There was a palpable silence on the Strand before the crowd started
cheering. The map faded away to an image of PresidentElect Cecile
Richards, the distant sound of the national anthem and screaming
fireworks began, and Cara Sneed began to wonder if they would still
be cheering for her in three years.
The living room was empty and the conversation forgotten as
CHESSPIECEFACE watched his final interview for the night.
“So, Bob,” a noticeably tired Dave Ward said, “are you expecting to
be reappointed as Secretary of State?”
“To be honest,” he said calmly, “not really. But it’s possible, and I
will go wherever President Richards tells me to go.”
“How much of a role, do you think, did foreign events, play in the
“Well, I don’t know. I suspect, though, that Richards was elected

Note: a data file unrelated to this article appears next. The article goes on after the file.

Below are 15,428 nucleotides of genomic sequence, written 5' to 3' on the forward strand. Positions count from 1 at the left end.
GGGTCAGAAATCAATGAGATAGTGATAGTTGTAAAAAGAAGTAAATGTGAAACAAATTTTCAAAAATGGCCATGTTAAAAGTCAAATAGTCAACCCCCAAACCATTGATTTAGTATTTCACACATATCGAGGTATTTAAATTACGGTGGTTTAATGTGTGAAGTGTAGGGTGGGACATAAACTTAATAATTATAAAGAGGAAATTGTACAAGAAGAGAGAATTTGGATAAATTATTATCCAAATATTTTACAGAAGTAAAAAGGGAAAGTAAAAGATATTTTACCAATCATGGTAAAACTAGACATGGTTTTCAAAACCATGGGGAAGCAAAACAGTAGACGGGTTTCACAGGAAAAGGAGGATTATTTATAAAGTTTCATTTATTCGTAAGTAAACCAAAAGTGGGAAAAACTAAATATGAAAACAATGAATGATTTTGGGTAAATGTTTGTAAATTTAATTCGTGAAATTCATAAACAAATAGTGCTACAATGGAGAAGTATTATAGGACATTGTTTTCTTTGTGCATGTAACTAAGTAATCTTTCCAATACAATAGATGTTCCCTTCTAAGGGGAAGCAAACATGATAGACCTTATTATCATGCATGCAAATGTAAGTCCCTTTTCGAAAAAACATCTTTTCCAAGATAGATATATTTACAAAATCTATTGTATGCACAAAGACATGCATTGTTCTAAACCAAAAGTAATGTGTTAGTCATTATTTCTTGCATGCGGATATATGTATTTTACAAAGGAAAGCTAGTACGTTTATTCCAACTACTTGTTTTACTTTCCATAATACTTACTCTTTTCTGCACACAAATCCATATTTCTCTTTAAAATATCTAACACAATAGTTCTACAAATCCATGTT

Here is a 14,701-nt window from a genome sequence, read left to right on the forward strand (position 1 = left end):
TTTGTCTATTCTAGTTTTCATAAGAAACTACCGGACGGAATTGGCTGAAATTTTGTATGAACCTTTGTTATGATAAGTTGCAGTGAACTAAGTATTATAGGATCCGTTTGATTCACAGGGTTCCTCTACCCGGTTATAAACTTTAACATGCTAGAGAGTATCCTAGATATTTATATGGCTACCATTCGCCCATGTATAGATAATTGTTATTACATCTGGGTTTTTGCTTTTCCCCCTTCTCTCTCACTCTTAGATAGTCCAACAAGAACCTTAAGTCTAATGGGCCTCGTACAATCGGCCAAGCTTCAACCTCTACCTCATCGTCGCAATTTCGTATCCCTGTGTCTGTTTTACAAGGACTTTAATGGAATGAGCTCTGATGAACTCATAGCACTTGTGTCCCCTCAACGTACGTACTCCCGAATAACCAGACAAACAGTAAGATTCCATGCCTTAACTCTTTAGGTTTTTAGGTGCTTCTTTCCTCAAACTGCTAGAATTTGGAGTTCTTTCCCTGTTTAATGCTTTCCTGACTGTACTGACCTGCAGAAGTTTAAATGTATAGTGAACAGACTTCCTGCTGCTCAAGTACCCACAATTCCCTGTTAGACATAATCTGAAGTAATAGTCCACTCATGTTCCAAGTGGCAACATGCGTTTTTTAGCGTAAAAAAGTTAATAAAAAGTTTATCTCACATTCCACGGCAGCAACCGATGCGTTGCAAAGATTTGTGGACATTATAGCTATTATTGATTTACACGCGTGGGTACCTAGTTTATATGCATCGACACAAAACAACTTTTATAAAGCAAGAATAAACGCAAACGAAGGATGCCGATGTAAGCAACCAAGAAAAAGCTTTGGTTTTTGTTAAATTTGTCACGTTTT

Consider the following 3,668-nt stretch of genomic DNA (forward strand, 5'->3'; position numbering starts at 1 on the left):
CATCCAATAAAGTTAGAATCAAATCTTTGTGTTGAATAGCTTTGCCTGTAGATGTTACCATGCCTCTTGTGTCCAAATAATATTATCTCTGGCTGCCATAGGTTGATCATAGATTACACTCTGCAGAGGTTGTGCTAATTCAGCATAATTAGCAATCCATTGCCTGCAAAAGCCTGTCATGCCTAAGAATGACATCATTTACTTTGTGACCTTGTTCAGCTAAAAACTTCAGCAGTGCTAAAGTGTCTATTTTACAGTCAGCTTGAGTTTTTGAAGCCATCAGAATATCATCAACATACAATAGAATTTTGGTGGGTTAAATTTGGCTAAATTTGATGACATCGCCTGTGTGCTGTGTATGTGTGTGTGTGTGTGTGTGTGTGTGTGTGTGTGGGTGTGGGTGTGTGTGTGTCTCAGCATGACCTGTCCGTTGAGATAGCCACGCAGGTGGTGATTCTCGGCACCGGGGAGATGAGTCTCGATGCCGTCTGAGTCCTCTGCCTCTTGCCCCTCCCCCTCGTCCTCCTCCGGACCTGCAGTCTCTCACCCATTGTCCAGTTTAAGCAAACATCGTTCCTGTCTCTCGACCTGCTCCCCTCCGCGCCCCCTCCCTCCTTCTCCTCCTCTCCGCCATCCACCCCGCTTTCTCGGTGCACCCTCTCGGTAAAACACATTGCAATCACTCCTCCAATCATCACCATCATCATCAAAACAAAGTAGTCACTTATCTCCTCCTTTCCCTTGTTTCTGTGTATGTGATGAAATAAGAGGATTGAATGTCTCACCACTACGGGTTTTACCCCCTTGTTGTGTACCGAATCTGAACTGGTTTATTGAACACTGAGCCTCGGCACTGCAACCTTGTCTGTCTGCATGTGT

because voters thought that she could better deal with Kennedy, with
Romney, with Kahwagi, with”
“You listed Romney up there,” said Ward, “with the Presidents of the
United States and Mexico. Does this mean that the Richards government
supports independence for the Mormon Colonies?”
Krueger looked taken aback. “Well, we support it if the people of the
Colonies support it. I don’t want to speak for everyone before we’ve
looked at all of the options, of course, but I do want to reaffirm
our commitment to democracy in”
The TV turned off, and CHESSPIECEFACE walked off, wondering whether
that had been an intentional slip. It could be what it appeared, a
slip of the tongue, or it could be a tacit endorsement of a
referendum with plausible deniability.
Either way, it was going to be an interesting three years.
Cecile Richards (P)
Susana Martinez (N)
Michael Berry (L)
Roger Rocha (PT)
LaDonna Harris (NS)
Kinky Friedman (FIESTA!)